As shown in Figs. 2, 3, and 5, the gastight seal 48 in conjunction with the two-inch thick window 50'ret'ains the inert atmosphere of the cave' and is capable of 'excluding oxygen from the cave when the cave area is under partial atmospheric pressure. The arrangement of seal 48 and window 50 permits flexibility in that replacement of expendable windows is made possible from the cave side without disturbing the cave atmosphere and without disturbing the seal.

The permanent subassembly 56 makes up approximately two-thirds of the total thickness of" glass in the window structure and represents a major portion of the expense'invested in glass 'panes'. This assembly of glass panes is approximately 40inches thick and is sufficient to absorb the remaining radiation which, although not 'sufiicient to darken glass, would be harmful to personnel. The panes 59, 60, and 61 are made of 3.3 density glass containing approximately 1% cerium; the remaining pane 58, also of 3.3 density glass, contains approximately 1.75% cerium.

The vertical sectional view of Figure 2 illustrates an hourglass shape, or a configuration of two truncated pyramids joined at their planes of truncation. It will be noted that the area and volume of glass in window pane 58 is much less than in either pane 61 or pane 22. The same configuration, although less pronounced, is shown in the horizontal sectional view of Figure 3.'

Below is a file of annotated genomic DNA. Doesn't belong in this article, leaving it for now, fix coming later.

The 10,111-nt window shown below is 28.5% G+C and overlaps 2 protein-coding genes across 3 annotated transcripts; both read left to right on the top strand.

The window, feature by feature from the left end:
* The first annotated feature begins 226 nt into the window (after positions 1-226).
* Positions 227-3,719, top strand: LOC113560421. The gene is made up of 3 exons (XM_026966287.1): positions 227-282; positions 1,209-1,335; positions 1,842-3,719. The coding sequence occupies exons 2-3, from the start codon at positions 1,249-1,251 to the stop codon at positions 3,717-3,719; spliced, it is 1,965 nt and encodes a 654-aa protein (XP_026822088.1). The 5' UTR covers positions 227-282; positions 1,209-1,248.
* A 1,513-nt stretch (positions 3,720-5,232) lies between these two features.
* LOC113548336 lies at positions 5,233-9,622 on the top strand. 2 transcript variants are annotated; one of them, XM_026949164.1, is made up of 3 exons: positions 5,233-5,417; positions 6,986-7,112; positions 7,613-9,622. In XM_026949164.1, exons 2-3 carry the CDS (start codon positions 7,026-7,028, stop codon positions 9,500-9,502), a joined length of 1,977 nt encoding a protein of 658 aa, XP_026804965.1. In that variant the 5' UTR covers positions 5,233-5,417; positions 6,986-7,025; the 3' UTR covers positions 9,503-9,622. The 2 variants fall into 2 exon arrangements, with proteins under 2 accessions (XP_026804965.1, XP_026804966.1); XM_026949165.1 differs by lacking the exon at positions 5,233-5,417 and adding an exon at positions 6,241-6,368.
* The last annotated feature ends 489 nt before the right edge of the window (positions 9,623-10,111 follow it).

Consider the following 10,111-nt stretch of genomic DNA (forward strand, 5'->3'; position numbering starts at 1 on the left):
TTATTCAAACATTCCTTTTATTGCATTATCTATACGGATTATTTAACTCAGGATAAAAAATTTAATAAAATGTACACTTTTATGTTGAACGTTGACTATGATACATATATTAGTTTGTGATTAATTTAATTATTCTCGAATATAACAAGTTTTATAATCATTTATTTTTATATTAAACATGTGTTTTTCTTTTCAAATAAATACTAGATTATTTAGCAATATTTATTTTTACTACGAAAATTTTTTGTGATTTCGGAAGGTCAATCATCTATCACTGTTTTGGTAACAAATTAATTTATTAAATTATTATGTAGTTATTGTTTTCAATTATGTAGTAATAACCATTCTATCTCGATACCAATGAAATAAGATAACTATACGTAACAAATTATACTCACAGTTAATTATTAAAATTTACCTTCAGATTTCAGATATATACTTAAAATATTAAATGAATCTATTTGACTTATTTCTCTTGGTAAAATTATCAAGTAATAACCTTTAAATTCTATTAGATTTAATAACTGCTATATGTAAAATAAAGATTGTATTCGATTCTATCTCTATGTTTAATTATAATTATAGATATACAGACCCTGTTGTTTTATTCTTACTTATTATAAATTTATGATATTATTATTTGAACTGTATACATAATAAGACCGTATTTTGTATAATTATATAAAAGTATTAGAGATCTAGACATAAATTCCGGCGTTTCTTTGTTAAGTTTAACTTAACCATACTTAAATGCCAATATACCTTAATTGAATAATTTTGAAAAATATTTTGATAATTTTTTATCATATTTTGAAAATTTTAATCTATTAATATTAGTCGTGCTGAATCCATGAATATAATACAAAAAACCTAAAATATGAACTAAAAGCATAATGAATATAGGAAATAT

The direct line of sight for an operator standing close to the window on the operators side is such that the small pane 58 in the center of the window structure does not restrict his field of view. The larger panes on the observer and exposure sides permit the operator to see a wider field by moving right and left or up and down.

The expense and weight of glass involved in a conventional cave window may be reduced materially without altering the field of vision by use of the hourglass shape. On the other hand, for about the same weight and expense involved in a conventional cave window, a larger field of View may be obtained by using the hourglass shape. i i i Considerable flexibility is inherent in this window struc ture. The configuration shown in Figure 2 is designed for an operator standing on a floor somewhat lower than the floor level in the cave. In this installation the extended field of View is provided in an upward direction.